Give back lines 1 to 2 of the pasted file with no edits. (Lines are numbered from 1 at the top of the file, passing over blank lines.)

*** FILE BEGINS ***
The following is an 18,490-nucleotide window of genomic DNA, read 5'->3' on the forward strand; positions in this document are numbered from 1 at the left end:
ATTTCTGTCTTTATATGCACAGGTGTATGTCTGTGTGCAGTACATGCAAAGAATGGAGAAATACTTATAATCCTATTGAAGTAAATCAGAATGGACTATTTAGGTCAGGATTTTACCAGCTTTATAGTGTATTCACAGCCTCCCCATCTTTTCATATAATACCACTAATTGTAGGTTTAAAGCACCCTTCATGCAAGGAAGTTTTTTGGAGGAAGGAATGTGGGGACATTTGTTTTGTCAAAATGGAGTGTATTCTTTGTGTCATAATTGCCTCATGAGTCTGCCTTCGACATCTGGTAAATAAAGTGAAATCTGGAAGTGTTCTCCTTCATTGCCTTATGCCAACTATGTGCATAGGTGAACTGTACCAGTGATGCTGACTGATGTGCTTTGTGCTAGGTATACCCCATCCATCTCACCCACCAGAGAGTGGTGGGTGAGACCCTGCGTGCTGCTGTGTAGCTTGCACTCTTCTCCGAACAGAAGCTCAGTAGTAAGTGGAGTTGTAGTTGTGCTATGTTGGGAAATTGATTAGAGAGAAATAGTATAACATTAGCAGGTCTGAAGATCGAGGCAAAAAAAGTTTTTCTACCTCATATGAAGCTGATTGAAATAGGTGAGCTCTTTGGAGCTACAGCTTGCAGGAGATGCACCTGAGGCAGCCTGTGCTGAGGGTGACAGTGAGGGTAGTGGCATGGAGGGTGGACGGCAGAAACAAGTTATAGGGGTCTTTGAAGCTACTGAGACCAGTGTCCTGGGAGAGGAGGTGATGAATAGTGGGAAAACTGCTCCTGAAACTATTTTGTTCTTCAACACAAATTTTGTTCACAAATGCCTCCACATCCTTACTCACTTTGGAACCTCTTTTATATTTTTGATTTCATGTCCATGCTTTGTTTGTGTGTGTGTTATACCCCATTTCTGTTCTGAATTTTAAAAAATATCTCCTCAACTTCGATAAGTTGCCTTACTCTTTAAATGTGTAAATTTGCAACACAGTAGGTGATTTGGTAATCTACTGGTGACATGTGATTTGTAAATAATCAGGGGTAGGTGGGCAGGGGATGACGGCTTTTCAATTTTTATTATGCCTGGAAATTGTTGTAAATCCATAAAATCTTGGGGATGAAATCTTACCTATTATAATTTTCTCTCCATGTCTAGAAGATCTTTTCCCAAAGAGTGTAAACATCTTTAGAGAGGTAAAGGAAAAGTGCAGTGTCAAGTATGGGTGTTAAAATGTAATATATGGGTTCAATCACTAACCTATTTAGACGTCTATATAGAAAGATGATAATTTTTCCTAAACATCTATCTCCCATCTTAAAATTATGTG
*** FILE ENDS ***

The following is an 18,490-nucleotide window of genomic DNA, read 5'->3' on the forward strand; positions in this document are numbered from 1 at the left end:
ATTTCTGTCTTTATATGCACAGGTGTATGTCTGTGTGCAGTACATGCAAAGAATGGAGAAATACTTATAATCCTATTGAAGTAAATCAGAATGGACTATTTAGGTCAGGATTTTACCAGCTTTATAGTGTATTCACAGCCTCCCCATCTTTTCATATAATACCACTAATTGTAGGTTTAAAGCACCCTTCATGCAAGGAAGTTTTTTGGAGGAAGGAATGTGGGGACATTTGTTTTGTCAAAATGGAGTGTATTCTTTGTGTCATAATTGCCTCATGAGTCTGCCTTCGACATCTGGTAAATAAAGTGAAATCTGGAAGTGTTCTCCTTCATTGCCTTATGCCAACTATGTGCATAGGTGAACTGTACCAGTGATGCTGACTGATGTGCTTTGTGCTAGGTATACCCCATCCATCTCACCCACCAGAGAGTGGTGGGTGAGACCCTGCGTGCTGCTGTGTAGCTTGCACTCTTCTCCGAACAGAAGCTCAGTAGTAAGTGGAGTTGTAGTTGTGCTATGTTGGGAAATTGATTAGAGAGAAATAGTATAACATTAGCAGGTCTGAAGATCGAGGCAAAAAAAGTTTTTCTACCTCATATGAAGCTGATTGAAATAGGTGAGCTCTTTGGAGCTACAGCTTGCAGGAGATGCACCTGAGGCAGCCTGTGCTGAGGGTGACAGTGAGGGTAGTGGCATGGAGGGTGGACGGCAGAAACAAGTTATAGGGGTCTTTGAAGCTACTGAGACCAGTGTCCTGGGAGAGGAGGTGATGAATAGTGGGAAAACTGCTCCTGAAACTATTTTGTTCTTCAACACAAATTTTGTTCACAAATGCCTCCACATCCTTACTCACTTTGGAACCTCTTTTATATTTTTGATTTCATGTCCATGCTTTGTTTGTGTGTGTGTTATACCCCATTTCTGTTCTGAATTTTAAAAAATATCTCCTCAACTTCGATAAGTTGCCTTACTCTTTAAATGTGTAAATTTGCAACACAGTAGGTGATTTGGTAATCTACTGGTGACATGTGATTTGTAAATAATCAGGGGTAGGTGGGCAGGGGATGACGGCTTTTCAATTTTTATTATGCCTGGAAATTGTTGTAAATCCATAAAATCTTGGGGATGAAATCTTACCTATTATAATTTTCTCTCCATGTCTAGAAGATCTTTTCCCAAAGAGTGTAAACATCTTTAGAGAGGTAAAGGAAAAGTGCAGTGTCAAGTATGGGTGTTAAAATGTAATATATGGGTTCAATCACTAACCTATTTAGACGTCTATATAGAAAGATGATAATTTTTCCTAAACATCTATCTCCCATCTTAAAATTATGTG